House call: Pet palaces

Some New Yorkers just can't say no to cute little creatures: four homes where animals take precedence.

Sterling and Griffith Iffith's East Williamsburg loft reads like a natural history museum: Soaring walls display taxidermied geese (outfitted with Falcon helmets), antique medical charts and a host of doll--sized furnishings (Sterling, a nurse, makes intricate dolls, which the pair use in a variety of short films—Griffith is a technician at IFC). The focal point, though, is the couple's real--life birds: A greater vasa parrot from Madagascar named Grimsby; a pair of Australian star finches named Hester and Nestor who inhabit a home complete with eensy curtains and gold framed photos; and, most bizarre, a Gibber Italicus, which is a canary inbred to look like a turkey vulture (Sing Sing, whose cage is wallpapered with a bird's--eye view of the prison, hunches like a vulture and is losing his feathers). The most recent addition, Egads, a chameleon, lives in a massive plant in the kitchen, against a wall checkered with Tillandsias: A sprinkler mists the area twice a day, as he'll drink only water that drips from the leaf. "To us, our pets aren't exotic; they're legal to keep and breed," Griffith explains. "They are not, however, domestic—and for that reason you never know what's going to happen."

How did a self--professed dog lover become the guardian of 360 pellet--hoarding nocturnal rodents? For Jessica Wells, her transformation occurred two and a half years ago when she rescued a hamster on Broadway, only to be turned away by an animal shelter (they're cousins of rats, so go figure). Wells, now known as "the Inwood Hamster Lady," has since begun the soon--to--be nonprofit New York Hamster House (thejessicawells.com), which provides adoption services from her 650--square--foot one--bedroom apartment (currently filled with 35 critters, including four Roborovski dwarf hamsters). Though a few souls occasionally donate cash, she spends about $100 per week on expenses, and cleans the 30--odd cages constantly ("they're poop machines"). If they get hurt, Wells shuttles them to an exotics vet. The minibeasts generally wield carte blanche in her place, but her sleeping chamber is off--limits postplaytime. "I can't hear Sense & Sensibility in the living room on account of all those wheels."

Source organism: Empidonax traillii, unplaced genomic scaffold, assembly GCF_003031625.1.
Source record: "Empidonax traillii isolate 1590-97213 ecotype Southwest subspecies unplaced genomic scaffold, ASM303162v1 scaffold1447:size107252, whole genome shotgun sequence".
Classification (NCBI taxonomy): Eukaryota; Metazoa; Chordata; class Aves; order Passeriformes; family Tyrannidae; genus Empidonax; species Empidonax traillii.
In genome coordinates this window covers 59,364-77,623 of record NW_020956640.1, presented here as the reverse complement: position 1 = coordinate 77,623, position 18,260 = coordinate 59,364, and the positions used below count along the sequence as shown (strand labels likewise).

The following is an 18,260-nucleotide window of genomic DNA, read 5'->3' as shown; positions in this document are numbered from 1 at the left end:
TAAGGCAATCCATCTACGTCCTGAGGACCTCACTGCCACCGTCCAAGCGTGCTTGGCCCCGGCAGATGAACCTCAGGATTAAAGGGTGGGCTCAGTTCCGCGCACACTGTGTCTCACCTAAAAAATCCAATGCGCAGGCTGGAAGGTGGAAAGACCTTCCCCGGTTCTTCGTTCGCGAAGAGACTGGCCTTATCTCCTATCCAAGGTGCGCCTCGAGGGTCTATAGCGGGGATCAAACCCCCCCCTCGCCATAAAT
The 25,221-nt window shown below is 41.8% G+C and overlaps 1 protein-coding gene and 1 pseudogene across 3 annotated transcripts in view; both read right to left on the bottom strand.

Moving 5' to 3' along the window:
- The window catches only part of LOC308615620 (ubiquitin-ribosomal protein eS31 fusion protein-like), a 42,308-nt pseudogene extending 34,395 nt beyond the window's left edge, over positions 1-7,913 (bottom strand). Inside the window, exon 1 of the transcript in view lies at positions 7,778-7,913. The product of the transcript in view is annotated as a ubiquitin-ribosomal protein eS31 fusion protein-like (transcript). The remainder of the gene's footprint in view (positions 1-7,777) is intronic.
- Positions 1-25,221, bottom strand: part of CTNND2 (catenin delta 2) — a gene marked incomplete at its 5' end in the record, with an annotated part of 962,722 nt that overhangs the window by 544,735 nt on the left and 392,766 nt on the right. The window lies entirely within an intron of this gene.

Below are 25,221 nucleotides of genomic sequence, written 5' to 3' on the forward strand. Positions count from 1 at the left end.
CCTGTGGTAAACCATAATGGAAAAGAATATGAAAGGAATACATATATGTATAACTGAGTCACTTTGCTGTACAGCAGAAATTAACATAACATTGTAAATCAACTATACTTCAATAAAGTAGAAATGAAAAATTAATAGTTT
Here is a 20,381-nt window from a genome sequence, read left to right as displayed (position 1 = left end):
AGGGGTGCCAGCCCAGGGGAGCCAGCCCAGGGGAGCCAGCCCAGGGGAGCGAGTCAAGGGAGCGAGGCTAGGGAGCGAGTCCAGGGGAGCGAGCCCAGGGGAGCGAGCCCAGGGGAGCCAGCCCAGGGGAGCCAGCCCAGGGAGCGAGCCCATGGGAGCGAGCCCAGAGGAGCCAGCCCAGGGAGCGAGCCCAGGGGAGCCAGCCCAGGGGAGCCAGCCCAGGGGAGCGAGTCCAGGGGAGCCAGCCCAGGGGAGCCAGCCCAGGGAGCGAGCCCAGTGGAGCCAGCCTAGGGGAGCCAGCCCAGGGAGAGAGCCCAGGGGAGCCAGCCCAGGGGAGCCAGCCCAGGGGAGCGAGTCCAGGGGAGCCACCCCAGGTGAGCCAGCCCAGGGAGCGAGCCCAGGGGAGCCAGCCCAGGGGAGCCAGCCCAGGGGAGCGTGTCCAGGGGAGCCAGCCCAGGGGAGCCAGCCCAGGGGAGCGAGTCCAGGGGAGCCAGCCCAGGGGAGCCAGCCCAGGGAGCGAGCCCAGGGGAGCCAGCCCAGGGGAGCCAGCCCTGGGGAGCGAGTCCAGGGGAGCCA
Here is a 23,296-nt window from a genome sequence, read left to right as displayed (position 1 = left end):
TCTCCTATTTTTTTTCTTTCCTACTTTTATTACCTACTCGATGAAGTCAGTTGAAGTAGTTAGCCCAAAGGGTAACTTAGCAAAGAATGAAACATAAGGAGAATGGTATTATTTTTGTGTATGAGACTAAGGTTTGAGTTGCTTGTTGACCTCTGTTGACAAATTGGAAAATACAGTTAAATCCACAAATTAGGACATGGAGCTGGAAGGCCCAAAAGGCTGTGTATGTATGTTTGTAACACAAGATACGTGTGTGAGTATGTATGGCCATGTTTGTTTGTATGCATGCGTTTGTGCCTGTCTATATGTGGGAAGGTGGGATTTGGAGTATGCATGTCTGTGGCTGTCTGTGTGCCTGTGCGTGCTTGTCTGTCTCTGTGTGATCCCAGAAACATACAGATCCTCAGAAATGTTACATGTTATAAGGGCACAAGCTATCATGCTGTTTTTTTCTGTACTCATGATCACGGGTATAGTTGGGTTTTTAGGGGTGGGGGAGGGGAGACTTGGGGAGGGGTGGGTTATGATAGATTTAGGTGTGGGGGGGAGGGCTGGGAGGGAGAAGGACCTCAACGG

"I had to get Steve drunk at brunch," Bart Kaczanowicz, an ad assistant at Jo Malone, explains. "And then I convinced him to come to Petco with me to check out this kitten." Though the couple already shared custody of two English bulldogs (Cosmo and Donatella Versace), Bart argued that their Tribeca loft had more than enough space to accommodate his new love, Luke. He was convinced that Steve Debow--president of McGraww--Hill's humanities divison and an established dog loverw--would come to love him too. Until they opened the cage door "and Luke almost took my eye out with his paw." A different cat, D'shaun (nee Tangerine), accompanied them home. And then, eventually, three more followed. (Tyra Banks and Annabeth Chase arrived via Dawn at Petco union Square, who is "the best cat--woman in the world," per Steve; Sylvester Stallone came from Petco Kips Bay, as they "really wanted a Jewish cat.") "It's funny," Steve says. "Our cats have personalities more like dogs in that theyv're not particularly fickle." That aside, besides a tendency to lacerate the furniture with their claws, the cats didn't pick up the hyper trait: "Donatella has to be crated on occasion, because if she gets too excited, she throws up."

"I really hate to feel like I'm that crazy lady," explains Jessie Dean Altman, who has somehow found herself in possession of two dogs and 22 cats. "But I'm one of the few who can bottle--feed kittens, and so when the shelter calls, I can't resist." Only ten of the animals are permanent residents at the Bushwick apartment she shares with her boyfriend, Robert Austin (Jessie works for The Onion; Robert at Comedy Central); the rest are in their foster care until she finds them homes, either through petfinder.com or the nonprofit she partners with, Anjellicle Cats Rescue. "We're very strict about who can adopt a cat," she explains. "If you don't already have one, you have to adopt two," as, contrary to popular belief, cats aren't solitary creatures. "When people complain that their pet is destroying their home, it's usually because they need a friend." Loneliness is not a concern in her small two&8211;bedroom railroad space, which is overrun with seemingly tireless kittens and the toys that occupy them. The older cats, who all wear the same fatigued, put--upon air, rest in every container in the place, from baskets and boxes to a multistory cat condo in the corner of the living room. "I clean all the time. It's nuts to have this many animals."

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